That Crisis at the Border? Unethical Reporting
This weekend, it was unsurprising to find yet another story from a mainstream media outlet – this time, the Washington Post – declaring a “crisis” at our southern border.
For weeks, otherwise reputable outlets like The New York Times and Axios have appeared to be in a disturbing competition to be the first to decisively demonstrate that the Biden administration’s rollback of cruel and illegal Trump-era immigration policies is a disaster of mammoth proportions.
This type of misguided, misleading reporting is old news to those who have tracked issues of American immigration over the last two decades. Despite consistent polling showing that the majority of Americans support rebuilding America’s refugee program, some immigration reporters continue to operate under (at least) two deluded assumptions:
First, migration is bad; and second, undoing the inhumane policies designed by former President Trump and Stephen Miller to inflict the greatest suffering possible on those seeking U.S. protection will drive people en masse to our shores.
On that first delusion: migration is not a bad thing. My grandparents and great-grandparents came here as immigrants, and mine is not a unique story. For Americans reading this, it’s far more likely than not that your ancestors came to the U.S. as immigrants or refugees as well.
Immigrants and refugees are part of what make our nation great. The U.S. has long been a beacon of hope, safety, and freedom for people all around the world.
Second, the idea that humane immigration policies draw hordes of people here. The prospect that people making the decision to flee for their lives are basing that decision on changes in U.S. immigration policy is both woefully self-centered and laughably wrong-headed.
When a family decides to uproot themselves to seek protection in the United States, they are doing so because their lives depend on it. They’re fleeing torture, rape, forced conscription, and other horrors. They are coming to the U.S. to seek safe haven because, despite the Trump administration’s best efforts, that is still what America represents to persecuted people around the world.
The Washington Post’s recent reporting has been particularly disturbing because it featured white supremacist, xenophobe, and former Trump adviser Stephen Miller in the service of misguided both-sidism. Framing Stephen Miller as an ideological counterpoint to human rights advocates is a gross misstep.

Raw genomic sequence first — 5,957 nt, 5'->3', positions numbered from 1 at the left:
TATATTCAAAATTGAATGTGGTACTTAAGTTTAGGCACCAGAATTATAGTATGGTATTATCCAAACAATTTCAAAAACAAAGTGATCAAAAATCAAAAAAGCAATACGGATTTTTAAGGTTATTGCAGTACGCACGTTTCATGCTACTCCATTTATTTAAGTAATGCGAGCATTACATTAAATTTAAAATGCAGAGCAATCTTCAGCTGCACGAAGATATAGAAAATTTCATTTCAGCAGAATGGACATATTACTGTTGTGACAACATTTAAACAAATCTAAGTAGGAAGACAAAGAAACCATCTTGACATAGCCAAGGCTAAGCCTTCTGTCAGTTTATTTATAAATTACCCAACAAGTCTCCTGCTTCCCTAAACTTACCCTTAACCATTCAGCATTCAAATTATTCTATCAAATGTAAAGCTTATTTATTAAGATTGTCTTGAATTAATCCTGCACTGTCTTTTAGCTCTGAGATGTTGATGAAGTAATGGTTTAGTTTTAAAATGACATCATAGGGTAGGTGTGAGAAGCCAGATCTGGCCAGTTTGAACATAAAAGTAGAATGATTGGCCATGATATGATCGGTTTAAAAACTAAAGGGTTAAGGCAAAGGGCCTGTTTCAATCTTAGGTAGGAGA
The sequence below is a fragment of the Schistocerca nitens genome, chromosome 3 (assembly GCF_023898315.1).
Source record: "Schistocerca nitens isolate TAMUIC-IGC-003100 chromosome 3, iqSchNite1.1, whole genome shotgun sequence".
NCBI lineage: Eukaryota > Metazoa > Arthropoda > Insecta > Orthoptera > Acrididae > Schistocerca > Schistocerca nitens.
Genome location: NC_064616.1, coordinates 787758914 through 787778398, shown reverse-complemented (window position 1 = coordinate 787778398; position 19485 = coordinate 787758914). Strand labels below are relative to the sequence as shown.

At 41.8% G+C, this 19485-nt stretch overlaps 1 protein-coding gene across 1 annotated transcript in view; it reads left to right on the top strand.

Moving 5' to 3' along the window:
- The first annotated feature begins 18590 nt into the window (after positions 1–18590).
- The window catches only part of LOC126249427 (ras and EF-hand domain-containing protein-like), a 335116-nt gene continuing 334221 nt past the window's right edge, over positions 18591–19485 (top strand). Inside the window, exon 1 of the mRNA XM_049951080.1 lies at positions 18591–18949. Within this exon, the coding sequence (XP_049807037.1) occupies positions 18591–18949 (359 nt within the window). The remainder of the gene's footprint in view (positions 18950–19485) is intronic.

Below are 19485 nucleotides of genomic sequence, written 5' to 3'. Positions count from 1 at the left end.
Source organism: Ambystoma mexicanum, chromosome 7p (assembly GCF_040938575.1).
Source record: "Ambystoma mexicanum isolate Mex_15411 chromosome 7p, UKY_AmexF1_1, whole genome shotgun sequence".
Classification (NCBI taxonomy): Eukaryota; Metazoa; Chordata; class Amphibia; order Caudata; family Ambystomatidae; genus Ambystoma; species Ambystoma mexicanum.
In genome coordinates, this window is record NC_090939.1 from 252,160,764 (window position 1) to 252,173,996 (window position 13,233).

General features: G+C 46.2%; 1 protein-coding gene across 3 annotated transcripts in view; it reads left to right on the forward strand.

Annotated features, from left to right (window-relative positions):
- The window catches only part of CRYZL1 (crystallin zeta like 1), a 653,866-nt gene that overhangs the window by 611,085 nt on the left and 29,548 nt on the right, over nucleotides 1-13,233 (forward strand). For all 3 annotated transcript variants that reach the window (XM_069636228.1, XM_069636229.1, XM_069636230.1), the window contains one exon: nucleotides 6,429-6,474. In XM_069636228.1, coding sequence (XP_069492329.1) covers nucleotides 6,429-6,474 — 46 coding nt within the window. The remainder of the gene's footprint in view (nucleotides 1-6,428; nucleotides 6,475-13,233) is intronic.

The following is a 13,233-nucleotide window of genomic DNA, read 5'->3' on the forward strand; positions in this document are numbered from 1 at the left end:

A mainstream news outlet providing a platform to a known racist whose explicit goal is to keep America white may no longer be news, but it’s still wrong. Miller designed the family separation policy that today leaves hundreds of children orphaned. His record is one of hatred and cruelty; his opinions on immigration reflect that, and should be valued by absolutely no one.
Equally stunning, his views on immigration are explored only around how he hopes they will play in the 2022 midterm elections; he simply cannot grasp – or willfully ignores -- the fact that migrants are people seeking protection in the U.S. from real dangers and disasters.
There is room in the policy conversation for a discussion of how we can bring refugees safely into the United States. But there is no room to discuss whether they should be allowed entry at all. America has not only legal and treaty obligations, but a moral obligation, to protect refugees fleeing unimaginable violence.
Still, many journalists do understand how to report on the U.S. border in a way that is both informative and unexaggerated. MSNBC’s Jacob Soboroff, for example, has reliably reported on the growing number of refugees and asylum seekers unable to enter the United States under the Biden administration’s immigration policies. Soboroff and others like him offer a model for ethical immigration reporting that journalists like Nick Miroff could learn from.
Notwithstanding that drama sells papers, and no matter what Stephen Miller says, every human life has value. Otherwise trusted and reputable outlets like the Washington Post would do well to remember that.